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#### etotheipi

The Wikipedia page for angular velocity makes a big fuss over "spin" and "orbital" angular velocities, but I have checked through Gregory and Morin's textbooks on classical mechanics and haven't found any reference to them at all. They just work with a single quantity, the

Alarmingly, Wikipedia says that the "orbital" angular velocity is dependent on the choice of origin. That immediately seemed odd, since those other two sources both defined ##\vec{\omega}## w.r.t. the instantaneous axis of rotation of the particle/rigid body, which should be invariant under translations (unlike the angular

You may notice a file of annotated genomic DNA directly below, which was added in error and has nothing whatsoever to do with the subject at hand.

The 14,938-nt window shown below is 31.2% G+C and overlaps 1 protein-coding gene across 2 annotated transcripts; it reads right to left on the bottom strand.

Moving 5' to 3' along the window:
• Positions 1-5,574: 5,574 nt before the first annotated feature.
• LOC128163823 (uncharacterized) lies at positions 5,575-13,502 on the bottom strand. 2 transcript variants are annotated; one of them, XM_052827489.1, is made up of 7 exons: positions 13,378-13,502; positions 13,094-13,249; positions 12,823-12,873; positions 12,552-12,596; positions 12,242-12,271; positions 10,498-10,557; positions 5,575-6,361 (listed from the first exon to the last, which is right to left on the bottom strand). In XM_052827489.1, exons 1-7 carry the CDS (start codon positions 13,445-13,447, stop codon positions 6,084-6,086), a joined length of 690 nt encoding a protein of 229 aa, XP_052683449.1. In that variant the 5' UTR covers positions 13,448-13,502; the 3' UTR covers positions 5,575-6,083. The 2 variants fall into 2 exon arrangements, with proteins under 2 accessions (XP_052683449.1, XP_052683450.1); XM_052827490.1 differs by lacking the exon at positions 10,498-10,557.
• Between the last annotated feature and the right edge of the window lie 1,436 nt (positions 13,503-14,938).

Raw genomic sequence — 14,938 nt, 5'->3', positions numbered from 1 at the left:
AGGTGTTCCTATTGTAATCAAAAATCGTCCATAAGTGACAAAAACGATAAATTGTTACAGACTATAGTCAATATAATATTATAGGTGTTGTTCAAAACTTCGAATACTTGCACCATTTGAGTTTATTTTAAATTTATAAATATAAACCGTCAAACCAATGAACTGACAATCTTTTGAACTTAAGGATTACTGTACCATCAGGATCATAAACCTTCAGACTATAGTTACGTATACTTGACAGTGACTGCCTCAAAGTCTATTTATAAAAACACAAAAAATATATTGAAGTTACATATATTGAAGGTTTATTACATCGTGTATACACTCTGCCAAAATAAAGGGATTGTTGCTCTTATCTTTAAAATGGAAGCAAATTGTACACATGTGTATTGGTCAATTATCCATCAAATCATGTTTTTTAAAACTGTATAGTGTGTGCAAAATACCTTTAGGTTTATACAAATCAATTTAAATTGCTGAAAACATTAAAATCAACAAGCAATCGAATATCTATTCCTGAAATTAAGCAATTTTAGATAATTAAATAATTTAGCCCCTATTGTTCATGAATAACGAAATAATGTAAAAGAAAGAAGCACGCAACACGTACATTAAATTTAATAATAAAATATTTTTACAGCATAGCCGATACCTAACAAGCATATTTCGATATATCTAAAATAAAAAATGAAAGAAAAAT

I wondered if Gregory and Morin are

*angular velocity*.Alarmingly, Wikipedia says that the "orbital" angular velocity is dependent on the choice of origin. That immediately seemed odd, since those other two sources both defined ##\vec{\omega}## w.r.t. the instantaneous axis of rotation of the particle/rigid body, which should be invariant under translations (unlike the angular

*momentum,*which is evidently dependent on origin). Furthermore, this notion of "orbital angular velocity" doesn't seem to satisfy any of the theorems given for angular velocities in those texts (e.g. addition of angular velocities in different reference frames, etc.)I wondered if Gregory and Morin are

*always*referring to spin angular velocities? And if so, is there ever any need for the "orbital" variety of angular velocities? Thanks!
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